Believing The Hard Things

Christians celebrate Jesus’ birth today, and the rest of the world joins in because everybody loves a party. Not that he was actually born on December 25, but any day is good enough. There are historical reasons why this particular date was chosen, but I’m not going to provide a history lesson today. You probably have the day off work and school, so you can look it up yourself.

Christians see the birth of Jesus as a miracle, setting the stage for numerous miracles throughout his life, culminating in his resurrection. Most of the world rejects that idea, but Christianity has never been about what is popular, just about what is right. But I do want to tell you about an email from a friend describing an encounter her brother had last month at the church he and his family attend. It is a church of a Canadian denomination well known for its liberal theology.

Yesterday they all went to church, and after church, the minister’s wife was chatting with them, and talked about how, in the youth group, she has been discussing with the teenagers how the most likely cause of Jesus’ birth was that Mary was raped by Roman soldiers, Joseph married her anyway, and the miracle is that God was able to take a baby with such a horrible beginning and still make him a good person.

That wasn’t the only issue: her husband (the minister) had a talk with my brother a few weeks ago along the lines of “It would be incredibly arrogant of us to assume that there was only one religion, one way that God could create for people to interact with him and therefore I will not say that Jesus is the only path to God”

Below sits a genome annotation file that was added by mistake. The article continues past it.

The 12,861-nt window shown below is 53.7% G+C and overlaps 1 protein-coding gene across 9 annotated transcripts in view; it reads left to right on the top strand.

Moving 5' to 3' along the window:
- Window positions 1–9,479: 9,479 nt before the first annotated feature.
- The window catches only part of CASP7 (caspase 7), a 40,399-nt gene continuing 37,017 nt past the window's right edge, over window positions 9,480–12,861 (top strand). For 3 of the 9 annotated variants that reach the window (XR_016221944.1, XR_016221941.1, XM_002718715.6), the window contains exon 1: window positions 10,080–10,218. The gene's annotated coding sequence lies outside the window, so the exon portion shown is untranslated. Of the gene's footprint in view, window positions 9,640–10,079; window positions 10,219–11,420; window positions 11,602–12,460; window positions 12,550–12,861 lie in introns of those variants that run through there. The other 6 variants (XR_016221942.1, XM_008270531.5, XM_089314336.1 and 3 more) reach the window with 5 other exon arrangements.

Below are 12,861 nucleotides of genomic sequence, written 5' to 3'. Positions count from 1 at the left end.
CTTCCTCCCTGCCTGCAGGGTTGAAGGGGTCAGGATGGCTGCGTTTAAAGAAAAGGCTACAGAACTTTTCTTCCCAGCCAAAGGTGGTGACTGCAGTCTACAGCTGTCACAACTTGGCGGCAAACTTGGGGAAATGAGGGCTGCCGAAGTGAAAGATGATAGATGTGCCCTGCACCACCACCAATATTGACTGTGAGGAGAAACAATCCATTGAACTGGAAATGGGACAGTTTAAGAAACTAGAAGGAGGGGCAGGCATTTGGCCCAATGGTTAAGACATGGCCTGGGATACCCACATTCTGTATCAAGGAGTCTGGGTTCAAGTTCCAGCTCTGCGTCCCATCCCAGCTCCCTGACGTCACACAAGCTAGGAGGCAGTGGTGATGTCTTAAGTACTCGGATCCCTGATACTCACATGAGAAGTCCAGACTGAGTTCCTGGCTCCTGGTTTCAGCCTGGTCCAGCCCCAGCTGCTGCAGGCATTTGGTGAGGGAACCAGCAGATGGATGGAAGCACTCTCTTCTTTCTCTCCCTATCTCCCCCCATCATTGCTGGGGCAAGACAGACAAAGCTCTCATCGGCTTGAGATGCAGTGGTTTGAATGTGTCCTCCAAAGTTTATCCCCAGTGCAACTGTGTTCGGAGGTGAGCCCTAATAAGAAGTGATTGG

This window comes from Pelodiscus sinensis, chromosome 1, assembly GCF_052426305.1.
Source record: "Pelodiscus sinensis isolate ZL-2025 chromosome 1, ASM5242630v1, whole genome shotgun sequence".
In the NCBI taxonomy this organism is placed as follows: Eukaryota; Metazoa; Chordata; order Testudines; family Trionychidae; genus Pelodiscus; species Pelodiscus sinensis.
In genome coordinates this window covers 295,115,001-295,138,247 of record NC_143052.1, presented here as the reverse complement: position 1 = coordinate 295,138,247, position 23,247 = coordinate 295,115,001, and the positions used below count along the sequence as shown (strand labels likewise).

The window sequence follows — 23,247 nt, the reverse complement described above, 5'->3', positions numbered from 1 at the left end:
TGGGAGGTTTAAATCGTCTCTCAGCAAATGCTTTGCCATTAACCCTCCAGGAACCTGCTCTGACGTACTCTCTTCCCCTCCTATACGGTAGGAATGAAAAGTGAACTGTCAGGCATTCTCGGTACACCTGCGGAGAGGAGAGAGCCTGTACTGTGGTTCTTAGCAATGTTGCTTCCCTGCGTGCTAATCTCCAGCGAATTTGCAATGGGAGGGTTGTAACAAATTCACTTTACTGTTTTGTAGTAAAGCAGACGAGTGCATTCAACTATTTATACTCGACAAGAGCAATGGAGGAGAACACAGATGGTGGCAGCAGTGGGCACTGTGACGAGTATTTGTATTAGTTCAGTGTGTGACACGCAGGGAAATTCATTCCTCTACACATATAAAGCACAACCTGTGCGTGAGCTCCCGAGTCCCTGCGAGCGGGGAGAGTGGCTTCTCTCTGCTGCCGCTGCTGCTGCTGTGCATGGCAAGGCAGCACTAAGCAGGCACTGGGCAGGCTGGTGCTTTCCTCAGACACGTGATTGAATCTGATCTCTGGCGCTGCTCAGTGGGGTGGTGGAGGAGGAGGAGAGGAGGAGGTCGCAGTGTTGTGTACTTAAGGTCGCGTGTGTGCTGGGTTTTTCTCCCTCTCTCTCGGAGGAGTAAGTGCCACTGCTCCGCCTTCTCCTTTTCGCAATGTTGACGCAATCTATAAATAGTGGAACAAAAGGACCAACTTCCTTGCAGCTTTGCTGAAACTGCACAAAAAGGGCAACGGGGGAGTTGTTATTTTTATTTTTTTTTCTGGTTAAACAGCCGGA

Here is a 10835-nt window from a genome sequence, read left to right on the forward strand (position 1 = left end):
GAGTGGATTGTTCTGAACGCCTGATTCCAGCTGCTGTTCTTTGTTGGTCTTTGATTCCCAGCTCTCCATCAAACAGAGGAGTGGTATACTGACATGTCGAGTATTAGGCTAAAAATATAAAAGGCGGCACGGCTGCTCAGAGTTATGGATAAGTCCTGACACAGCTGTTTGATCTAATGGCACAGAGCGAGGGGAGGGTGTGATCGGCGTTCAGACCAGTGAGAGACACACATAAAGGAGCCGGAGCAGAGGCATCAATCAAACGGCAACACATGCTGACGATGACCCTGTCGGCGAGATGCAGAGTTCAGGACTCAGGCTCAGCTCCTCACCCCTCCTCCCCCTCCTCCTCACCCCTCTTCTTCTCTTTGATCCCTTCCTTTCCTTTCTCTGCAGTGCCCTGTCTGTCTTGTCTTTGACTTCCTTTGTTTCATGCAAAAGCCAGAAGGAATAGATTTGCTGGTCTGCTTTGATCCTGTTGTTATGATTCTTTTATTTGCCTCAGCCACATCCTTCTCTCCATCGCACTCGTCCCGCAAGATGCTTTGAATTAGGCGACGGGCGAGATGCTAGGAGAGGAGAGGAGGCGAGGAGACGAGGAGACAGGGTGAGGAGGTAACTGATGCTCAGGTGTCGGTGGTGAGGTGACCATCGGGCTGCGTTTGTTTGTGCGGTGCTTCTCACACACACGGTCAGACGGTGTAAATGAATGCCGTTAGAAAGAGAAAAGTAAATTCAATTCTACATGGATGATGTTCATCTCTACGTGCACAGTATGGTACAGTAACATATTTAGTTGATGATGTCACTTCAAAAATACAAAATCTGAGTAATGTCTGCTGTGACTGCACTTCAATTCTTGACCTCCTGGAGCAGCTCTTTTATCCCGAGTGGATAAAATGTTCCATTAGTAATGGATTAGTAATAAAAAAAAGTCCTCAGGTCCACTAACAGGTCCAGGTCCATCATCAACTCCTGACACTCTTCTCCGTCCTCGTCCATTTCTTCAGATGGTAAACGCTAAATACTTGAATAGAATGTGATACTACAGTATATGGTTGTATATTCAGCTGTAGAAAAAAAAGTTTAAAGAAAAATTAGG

I agree that would be incredibly arrogant to assume that. I don’t like the thought myself. But it is not my choice. Jesus himself was very explicit about the path to a relationship with God, one way and one way only. I wasn’t given a vote in the matter. And if Jesus wasn’t divine that doesn’t explain how the rest of the story takes place. There’s a certain consistency which falls apart when you start inventing scenarios not in the original manuscripts. History records how people behaved in relationship to Jesus, and they would not have acted the way they did if the Bible version was not historically accurate.

Sadly, this story did not surprise me. I have noted that particular denomination has drifted from its historical evangelical roots. I have experience with it myself.

When we moved to Pembroke, Ontario, almost 30 years ago, we really didn’t know anyone. That meant that when it came to choosing which church to attend there were no expectations. So we took some time and checked out a few. Some were close to our apartment, others recommended by acquaintances. One Sunday morning we visited a church of that Canadian denomination.

The service was fairly traditional, pleasant enough, but it was at the coffee time following the service that we decided it wasn’t the right fit for us. One woman was positively gushing in how great the church was and why we should join. Her reason? “They don’t ask you to believe anything hard.”

That suggests a limited view of God’s abilities. If we create God in our own image we think too small. If it doesn’t seem logical or humanly possible we assume that it is impossible. A baby born of a virgin is a logical impossibility, from a human perspective. I understand why people would want to speculate and suggest alternative scenarios. The idea of miracles makes people very uncomfortable. Virgin birth, healing the sick, turning water into wine, resurrection, they all fit into the same category – there is no human explanation. The things of God are not necessarily hard things to believe, but they are challenging ones.

Take another look at that baby whose birthday we celebrate on Christmas Day. Look at his life; look at the historical record of what happened after Christmas. Sometimes hard things aren’t so hard to believe when you take a second look.

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